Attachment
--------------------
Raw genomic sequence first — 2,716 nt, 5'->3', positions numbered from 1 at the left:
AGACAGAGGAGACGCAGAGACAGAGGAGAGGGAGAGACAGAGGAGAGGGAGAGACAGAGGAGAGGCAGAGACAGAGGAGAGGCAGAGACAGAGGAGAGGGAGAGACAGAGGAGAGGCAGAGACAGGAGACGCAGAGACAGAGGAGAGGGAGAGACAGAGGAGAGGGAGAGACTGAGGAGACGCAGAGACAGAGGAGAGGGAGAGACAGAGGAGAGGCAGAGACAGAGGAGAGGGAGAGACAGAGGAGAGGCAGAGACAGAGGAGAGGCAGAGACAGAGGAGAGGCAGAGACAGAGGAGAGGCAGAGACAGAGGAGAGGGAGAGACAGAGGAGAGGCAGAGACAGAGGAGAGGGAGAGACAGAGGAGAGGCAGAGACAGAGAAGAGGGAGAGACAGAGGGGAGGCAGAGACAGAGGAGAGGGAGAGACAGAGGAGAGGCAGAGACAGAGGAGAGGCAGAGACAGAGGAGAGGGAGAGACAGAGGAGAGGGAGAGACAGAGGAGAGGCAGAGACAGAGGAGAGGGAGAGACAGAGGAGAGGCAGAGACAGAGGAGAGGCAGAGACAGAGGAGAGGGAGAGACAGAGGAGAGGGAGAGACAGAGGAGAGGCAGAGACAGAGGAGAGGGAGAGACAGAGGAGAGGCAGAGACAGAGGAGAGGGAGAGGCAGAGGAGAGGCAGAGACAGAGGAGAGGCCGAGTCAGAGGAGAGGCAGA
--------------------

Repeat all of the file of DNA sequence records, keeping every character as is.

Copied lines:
Raw genomic sequence first — 2,716 nt, 5'->3', positions numbered from 1 at the left:
AGACAGAGGAGACGCAGAGACAGAGGAGAGGGAGAGACAGAGGAGAGGGAGAGACAGAGGAGAGGCAGAGACAGAGGAGAGGCAGAGACAGAGGAGAGGGAGAGACAGAGGAGAGGCAGAGACAGGAGACGCAGAGACAGAGGAGAGGGAGAGACAGAGGAGAGGGAGAGACTGAGGAGACGCAGAGACAGAGGAGAGGGAGAGACAGAGGAGAGGCAGAGACAGAGGAGAGGGAGAGACAGAGGAGAGGCAGAGACAGAGGAGAGGCAGAGACAGAGGAGAGGCAGAGACAGAGGAGAGGCAGAGACAGAGGAGAGGGAGAGACAGAGGAGAGGCAGAGACAGAGGAGAGGGAGAGACAGAGGAGAGGCAGAGACAGAGAAGAGGGAGAGACAGAGGGGAGGCAGAGACAGAGGAGAGGGAGAGACAGAGGAGAGGCAGAGACAGAGGAGAGGCAGAGACAGAGGAGAGGGAGAGACAGAGGAGAGGGAGAGACAGAGGAGAGGCAGAGACAGAGGAGAGGGAGAGACAGAGGAGAGGCAGAGACAGAGGAGAGGCAGAGACAGAGGAGAGGGAGAGACAGAGGAGAGGGAGAGACAGAGGAGAGGCAGAGACAGAGGAGAGGGAGAGACAGAGGAGAGGCAGAGACAGAGGAGAGGGAGAGGCAGAGGAGAGGCAGAGACAGAGGAGAGGCCGAGTCAGAGGAGAGGCAGA